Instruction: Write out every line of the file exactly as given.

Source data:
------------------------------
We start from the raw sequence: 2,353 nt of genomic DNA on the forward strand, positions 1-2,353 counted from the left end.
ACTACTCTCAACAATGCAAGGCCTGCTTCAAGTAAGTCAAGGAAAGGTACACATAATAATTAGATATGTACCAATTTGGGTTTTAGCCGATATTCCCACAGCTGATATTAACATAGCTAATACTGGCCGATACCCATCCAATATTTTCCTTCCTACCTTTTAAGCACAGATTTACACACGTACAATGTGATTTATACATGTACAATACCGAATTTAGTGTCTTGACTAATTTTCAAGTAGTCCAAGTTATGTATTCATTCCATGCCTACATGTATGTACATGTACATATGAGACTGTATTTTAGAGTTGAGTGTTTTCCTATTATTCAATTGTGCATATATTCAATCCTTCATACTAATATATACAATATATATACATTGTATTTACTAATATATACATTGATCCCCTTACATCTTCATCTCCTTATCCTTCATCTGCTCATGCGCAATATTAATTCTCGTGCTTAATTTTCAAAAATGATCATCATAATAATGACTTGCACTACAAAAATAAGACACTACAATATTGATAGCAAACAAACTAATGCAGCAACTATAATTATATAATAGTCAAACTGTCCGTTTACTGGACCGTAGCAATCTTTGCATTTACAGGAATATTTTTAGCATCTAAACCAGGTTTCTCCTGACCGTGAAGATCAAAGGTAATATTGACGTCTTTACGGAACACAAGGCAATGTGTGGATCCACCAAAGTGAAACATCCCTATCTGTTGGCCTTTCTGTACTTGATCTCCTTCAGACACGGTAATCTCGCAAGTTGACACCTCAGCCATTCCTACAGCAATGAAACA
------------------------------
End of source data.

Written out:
We start from the raw sequence: 2,353 nt of genomic DNA on the forward strand, positions 1-2,353 counted from the left end.
ACTACTCTCAACAATGCAAGGCCTGCTTCAAGTAAGTCAAGGAAAGGTACACATAATAATTAGATATGTACCAATTTGGGTTTTAGCCGATATTCCCACAGCTGATATTAACATAGCTAATACTGGCCGATACCCATCCAATATTTTCCTTCCTACCTTTTAAGCACAGATTTACACACGTACAATGTGATTTATACATGTACAATACCGAATTTAGTGTCTTGACTAATTTTCAAGTAGTCCAAGTTATGTATTCATTCCATGCCTACATGTATGTACATGTACATATGAGACTGTATTTTAGAGTTGAGTGTTTTCCTATTATTCAATTGTGCATATATTCAATCCTTCATACTAATATATACAATATATATACATTGTATTTACTAATATATACATTGATCCCCTTACATCTTCATCTCCTTATCCTTCATCTGCTCATGCGCAATATTAATTCTCGTGCTTAATTTTCAAAAATGATCATCATAATAATGACTTGCACTACAAAAATAAGACACTACAATATTGATAGCAAACAAACTAATGCAGCAACTATAATTATATAATAGTCAAACTGTCCGTTTACTGGACCGTAGCAATCTTTGCATTTACAGGAATATTTTTAGCATCTAAACCAGGTTTCTCCTGACCGTGAAGATCAAAGGTAATATTGACGTCTTTACGGAACACAAGGCAATGTGTGGATCCACCAAAGTGAAACATCCCTATCTGTTGGCCTTTCTGTACTTGATCTCCTTCAGACACGGTAATCTCGCAAGTTGACACCTCAGCCATTCCTACAGCAATGAAACA